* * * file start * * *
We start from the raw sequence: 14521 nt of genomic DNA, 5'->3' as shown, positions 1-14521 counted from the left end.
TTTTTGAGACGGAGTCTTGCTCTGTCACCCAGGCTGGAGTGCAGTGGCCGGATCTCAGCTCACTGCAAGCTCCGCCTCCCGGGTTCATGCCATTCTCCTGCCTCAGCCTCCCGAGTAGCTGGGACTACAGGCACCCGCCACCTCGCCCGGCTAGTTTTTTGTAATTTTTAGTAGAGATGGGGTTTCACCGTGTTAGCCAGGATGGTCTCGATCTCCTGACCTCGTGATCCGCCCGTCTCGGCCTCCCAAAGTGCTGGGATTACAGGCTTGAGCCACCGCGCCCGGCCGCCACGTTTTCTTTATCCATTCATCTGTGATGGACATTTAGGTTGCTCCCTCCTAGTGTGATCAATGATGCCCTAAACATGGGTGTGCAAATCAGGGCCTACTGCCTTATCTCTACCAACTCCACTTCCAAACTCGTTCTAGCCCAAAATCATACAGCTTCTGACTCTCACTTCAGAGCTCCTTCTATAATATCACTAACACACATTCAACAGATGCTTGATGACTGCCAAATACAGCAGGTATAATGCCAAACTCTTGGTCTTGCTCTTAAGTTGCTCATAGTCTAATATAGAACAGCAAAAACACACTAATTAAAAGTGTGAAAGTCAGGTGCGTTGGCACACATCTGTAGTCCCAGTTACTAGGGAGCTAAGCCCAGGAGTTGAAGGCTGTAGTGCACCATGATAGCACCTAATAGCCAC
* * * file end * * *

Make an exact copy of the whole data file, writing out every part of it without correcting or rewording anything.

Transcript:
We start from the raw sequence: 14521 nt of genomic DNA, 5'->3' as shown, positions 1-14521 counted from the left end.
TTTTTGAGACGGAGTCTTGCTCTGTCACCCAGGCTGGAGTGCAGTGGCCGGATCTCAGCTCACTGCAAGCTCCGCCTCCCGGGTTCATGCCATTCTCCTGCCTCAGCCTCCCGAGTAGCTGGGACTACAGGCACCCGCCACCTCGCCCGGCTAGTTTTTTGTAATTTTTAGTAGAGATGGGGTTTCACCGTGTTAGCCAGGATGGTCTCGATCTCCTGACCTCGTGATCCGCCCGTCTCGGCCTCCCAAAGTGCTGGGATTACAGGCTTGAGCCACCGCGCCCGGCCGCCACGTTTTCTTTATCCATTCATCTGTGATGGACATTTAGGTTGCTCCCTCCTAGTGTGATCAATGATGCCCTAAACATGGGTGTGCAAATCAGGGCCTACTGCCTTATCTCTACCAACTCCACTTCCAAACTCGTTCTAGCCCAAAATCATACAGCTTCTGACTCTCACTTCAGAGCTCCTTCTATAATATCACTAACACACATTCAACAGATGCTTGATGACTGCCAAATACAGCAGGTATAATGCCAAACTCTTGGTCTTGCTCTTAAGTTGCTCATAGTCTAATATAGAACAGCAAAAACACACTAATTAAAAGTGTGAAAGTCAGGTGCGTTGGCACACATCTGTAGTCCCAGTTACTAGGGAGCTAAGCCCAGGAGTTGAAGGCTGTAGTGCACCATGATAGCACCTAATAGCCAC